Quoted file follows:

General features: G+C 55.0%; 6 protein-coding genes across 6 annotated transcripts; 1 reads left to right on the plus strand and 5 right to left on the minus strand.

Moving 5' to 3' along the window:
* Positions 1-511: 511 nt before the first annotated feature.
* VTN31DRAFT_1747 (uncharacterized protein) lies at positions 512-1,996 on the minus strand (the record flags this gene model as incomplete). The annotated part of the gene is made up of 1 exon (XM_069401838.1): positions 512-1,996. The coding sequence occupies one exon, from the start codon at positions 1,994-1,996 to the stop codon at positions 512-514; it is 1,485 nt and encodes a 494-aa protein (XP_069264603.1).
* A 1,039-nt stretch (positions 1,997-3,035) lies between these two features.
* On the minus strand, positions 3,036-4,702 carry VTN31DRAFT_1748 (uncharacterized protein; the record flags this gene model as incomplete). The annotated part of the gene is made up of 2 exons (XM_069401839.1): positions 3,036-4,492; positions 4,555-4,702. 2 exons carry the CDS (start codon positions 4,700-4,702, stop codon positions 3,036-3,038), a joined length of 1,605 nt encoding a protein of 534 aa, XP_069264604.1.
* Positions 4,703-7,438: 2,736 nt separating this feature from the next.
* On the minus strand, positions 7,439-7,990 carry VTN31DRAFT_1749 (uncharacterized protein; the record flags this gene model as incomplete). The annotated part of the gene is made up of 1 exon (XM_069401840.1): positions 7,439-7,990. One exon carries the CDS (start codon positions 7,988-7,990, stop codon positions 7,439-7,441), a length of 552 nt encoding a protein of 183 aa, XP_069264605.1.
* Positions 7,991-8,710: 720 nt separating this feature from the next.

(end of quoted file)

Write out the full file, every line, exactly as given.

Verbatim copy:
General features: G+C 55.0%; 6 protein-coding genes across 6 annotated transcripts; 1 reads left to right on the plus strand and 5 right to left on the minus strand.

Moving 5' to 3' along the window:
* Positions 1-511: 511 nt before the first annotated feature.
* VTN31DRAFT_1747 (uncharacterized protein) lies at positions 512-1,996 on the minus strand (the record flags this gene model as incomplete). The annotated part of the gene is made up of 1 exon (XM_069401838.1): positions 512-1,996. The coding sequence occupies one exon, from the start codon at positions 1,994-1,996 to the stop codon at positions 512-514; it is 1,485 nt and encodes a 494-aa protein (XP_069264603.1).
* A 1,039-nt stretch (positions 1,997-3,035) lies between these two features.
* On the minus strand, positions 3,036-4,702 carry VTN31DRAFT_1748 (uncharacterized protein; the record flags this gene model as incomplete). The annotated part of the gene is made up of 2 exons (XM_069401839.1): positions 3,036-4,492; positions 4,555-4,702. 2 exons carry the CDS (start codon positions 4,700-4,702, stop codon positions 3,036-3,038), a joined length of 1,605 nt encoding a protein of 534 aa, XP_069264604.1.
* Positions 4,703-7,438: 2,736 nt separating this feature from the next.
* On the minus strand, positions 7,439-7,990 carry VTN31DRAFT_1749 (uncharacterized protein; the record flags this gene model as incomplete). The annotated part of the gene is made up of 1 exon (XM_069401840.1): positions 7,439-7,990. One exon carries the CDS (start codon positions 7,988-7,990, stop codon positions 7,439-7,441), a length of 552 nt encoding a protein of 183 aa, XP_069264605.1.
* Positions 7,991-8,710: 720 nt separating this feature from the next.